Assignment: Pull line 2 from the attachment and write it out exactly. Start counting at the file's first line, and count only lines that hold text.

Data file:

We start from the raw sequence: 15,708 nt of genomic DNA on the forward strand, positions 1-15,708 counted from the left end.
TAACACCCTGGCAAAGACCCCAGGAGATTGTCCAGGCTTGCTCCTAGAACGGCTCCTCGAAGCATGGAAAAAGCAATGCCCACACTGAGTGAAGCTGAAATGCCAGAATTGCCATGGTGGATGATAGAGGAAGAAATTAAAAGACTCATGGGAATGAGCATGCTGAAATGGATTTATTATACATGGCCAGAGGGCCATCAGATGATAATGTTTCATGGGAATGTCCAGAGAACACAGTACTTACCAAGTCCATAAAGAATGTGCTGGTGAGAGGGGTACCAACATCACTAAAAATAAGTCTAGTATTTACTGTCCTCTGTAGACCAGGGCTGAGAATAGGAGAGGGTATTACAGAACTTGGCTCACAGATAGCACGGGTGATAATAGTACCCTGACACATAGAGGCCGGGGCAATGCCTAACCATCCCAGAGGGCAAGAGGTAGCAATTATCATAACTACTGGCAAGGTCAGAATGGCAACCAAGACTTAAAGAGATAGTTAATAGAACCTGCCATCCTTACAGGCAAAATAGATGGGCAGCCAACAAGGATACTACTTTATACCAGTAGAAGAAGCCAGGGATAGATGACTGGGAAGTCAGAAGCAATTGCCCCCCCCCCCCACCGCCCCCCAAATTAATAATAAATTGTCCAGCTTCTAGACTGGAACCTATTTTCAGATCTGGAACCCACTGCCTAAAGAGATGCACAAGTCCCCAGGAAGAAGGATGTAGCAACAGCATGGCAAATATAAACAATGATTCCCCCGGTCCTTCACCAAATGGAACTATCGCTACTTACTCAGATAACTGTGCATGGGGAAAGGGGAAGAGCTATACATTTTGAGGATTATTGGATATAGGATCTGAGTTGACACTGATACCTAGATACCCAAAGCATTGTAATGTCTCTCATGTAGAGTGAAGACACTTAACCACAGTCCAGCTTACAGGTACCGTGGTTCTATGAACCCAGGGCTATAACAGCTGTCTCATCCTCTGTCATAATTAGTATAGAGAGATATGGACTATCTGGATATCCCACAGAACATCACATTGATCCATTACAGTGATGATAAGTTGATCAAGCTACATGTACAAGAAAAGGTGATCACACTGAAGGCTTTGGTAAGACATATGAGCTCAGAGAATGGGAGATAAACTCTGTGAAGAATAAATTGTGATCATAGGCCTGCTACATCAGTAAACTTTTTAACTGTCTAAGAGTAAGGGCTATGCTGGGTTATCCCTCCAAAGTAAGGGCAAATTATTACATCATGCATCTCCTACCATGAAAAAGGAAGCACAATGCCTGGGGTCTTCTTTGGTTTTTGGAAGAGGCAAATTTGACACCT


TAACACCCTGGCAAAGACCCCAGGAGATTGTCCAGGCTTGCTCCTAGAACGGCTCCTCGAAGCATGGAAAAAGCAATGCCCACACTGAGTGAAGCTGAAATGCCAGAATTGCCATGGTGGATGATAGAGGAAGAAATTAAAAGACTCATGGGAATGAGCATGCTGAAATGGATTTATTATACATGGCCAGAGGGCCATCAGATGATAATGTTTCATGGGAATGTCCAGAGAACACAGTACTTACCAAGTCCATAAAGAATGTGCTGGTGAGAGGGGTACCAACATCACTAAAAATAAGTCTAGTATTTACTGTCCTCTGTAGACCAGGGCTGAGAATAGGAGAGGGTATTACAGAACTTGGCTCACAGATAGCACGGGTGATAATAGTACCCTGACACATAGAGGCCGGGGCAATGCCTAACCATCCCAGAGGGCAAGAGGTAGCAATTATCATAACTACTGGCAAGGTCAGAATGGCAACCAAGACTTAAAGAGATAGTTAATAGAACCTGCCATCCTTACAGGCAAAATAGATGGGCAGCCAACAAGGATACTACTTTATACCAGTAGAAGAAGCCAGGGATAGATGACTGGGAAGTCAGAAGCAATTGCCCCCCCCCCCCACCGCCCCCCAAATTAATAATAAATTGTCCAGCTTCTAGACTGGAACCTATTTTCAGATCTGGAACCCACTGCCTAAAGAGATGCACAAGTCCCCAGGAAGAAGGATGTAGCAACAGCATGGCAAATATAAACAATGATTCCCCCGGTCCTTCACCAAATGGAACTATCGCTACTTACTCAGATAACTGTGCATGGGGAAAGGGGAAGAGCTATACATTTTGAGGATTATTGGATATAGGATCTGAGTTGACACTGATACCTAGATACCCAAAGCATTGTAATGTCTCTCATGTAGAGTGAAGACACTTAACCACAGTCCAGCTTACAGGTACCGTGGTTCTATGAACCCAGGGCTATAACAGCTGTCTCATCCTCTGTCATAATTAGTATAGAGAGATATGGACTATCTGGATATCCCACAGAACATCACATTGATCCATTACAGTGATGATAAGTTGATCAAGCTACATGTACAAGAAAAGGTGATCACACTGAAGGCTTTGGTAAGACATATGAGCTCAGAGAATGGGAGATAAACTCTGTGAAGAATAAATTGTGATCATAGGCCTGCTACATCAGTAAACTTTTTAACTGTCTAAGAGTAAGGGCTATGCTGGGTTATCCCTCCAAAGTAAGGGCAAATTATTACATCATGCATCTCCTACCATGAAAAAGGAAGCACAATGCCTGGGGTCTTCTTTGGTTTTTGGAAGAGGCAAATTTGACACCT